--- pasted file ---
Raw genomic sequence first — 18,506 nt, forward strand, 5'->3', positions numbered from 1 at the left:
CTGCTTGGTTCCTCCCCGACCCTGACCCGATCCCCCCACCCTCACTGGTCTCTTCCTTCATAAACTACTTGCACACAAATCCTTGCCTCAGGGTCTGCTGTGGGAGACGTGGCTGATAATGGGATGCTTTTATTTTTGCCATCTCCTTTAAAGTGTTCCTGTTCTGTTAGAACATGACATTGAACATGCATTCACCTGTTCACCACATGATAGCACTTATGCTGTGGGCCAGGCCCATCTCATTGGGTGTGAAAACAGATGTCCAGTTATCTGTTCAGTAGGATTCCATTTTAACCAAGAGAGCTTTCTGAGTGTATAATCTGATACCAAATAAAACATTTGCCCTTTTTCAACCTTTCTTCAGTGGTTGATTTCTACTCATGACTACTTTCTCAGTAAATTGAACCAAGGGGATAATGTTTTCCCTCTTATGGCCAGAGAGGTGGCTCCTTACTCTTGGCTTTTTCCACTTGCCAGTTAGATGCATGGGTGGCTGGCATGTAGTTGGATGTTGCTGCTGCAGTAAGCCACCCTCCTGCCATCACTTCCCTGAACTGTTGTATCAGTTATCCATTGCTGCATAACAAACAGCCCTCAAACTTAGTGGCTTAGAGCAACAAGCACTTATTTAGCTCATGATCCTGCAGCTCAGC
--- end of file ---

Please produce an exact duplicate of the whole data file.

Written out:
Raw genomic sequence first — 18,506 nt, forward strand, 5'->3', positions numbered from 1 at the left:
CTGCTTGGTTCCTCCCCGACCCTGACCCGATCCCCCCACCCTCACTGGTCTCTTCCTTCATAAACTACTTGCACACAAATCCTTGCCTCAGGGTCTGCTGTGGGAGACGTGGCTGATAATGGGATGCTTTTATTTTTGCCATCTCCTTTAAAGTGTTCCTGTTCTGTTAGAACATGACATTGAACATGCATTCACCTGTTCACCACATGATAGCACTTATGCTGTGGGCCAGGCCCATCTCATTGGGTGTGAAAACAGATGTCCAGTTATCTGTTCAGTAGGATTCCATTTTAACCAAGAGAGCTTTCTGAGTGTATAATCTGATACCAAATAAAACATTTGCCCTTTTTCAACCTTTCTTCAGTGGTTGATTTCTACTCATGACTACTTTCTCAGTAAATTGAACCAAGGGGATAATGTTTTCCCTCTTATGGCCAGAGAGGTGGCTCCTTACTCTTGGCTTTTTCCACTTGCCAGTTAGATGCATGGGTGGCTGGCATGTAGTTGGATGTTGCTGCTGCAGTAAGCCACCCTCCTGCCATCACTTCCCTGAACTGTTGTATCAGTTATCCATTGCTGCATAACAAACAGCCCTCAAACTTAGTGGCTTAGAGCAACAAGCACTTATTTAGCTCATGATCCTGCAGCTCAGC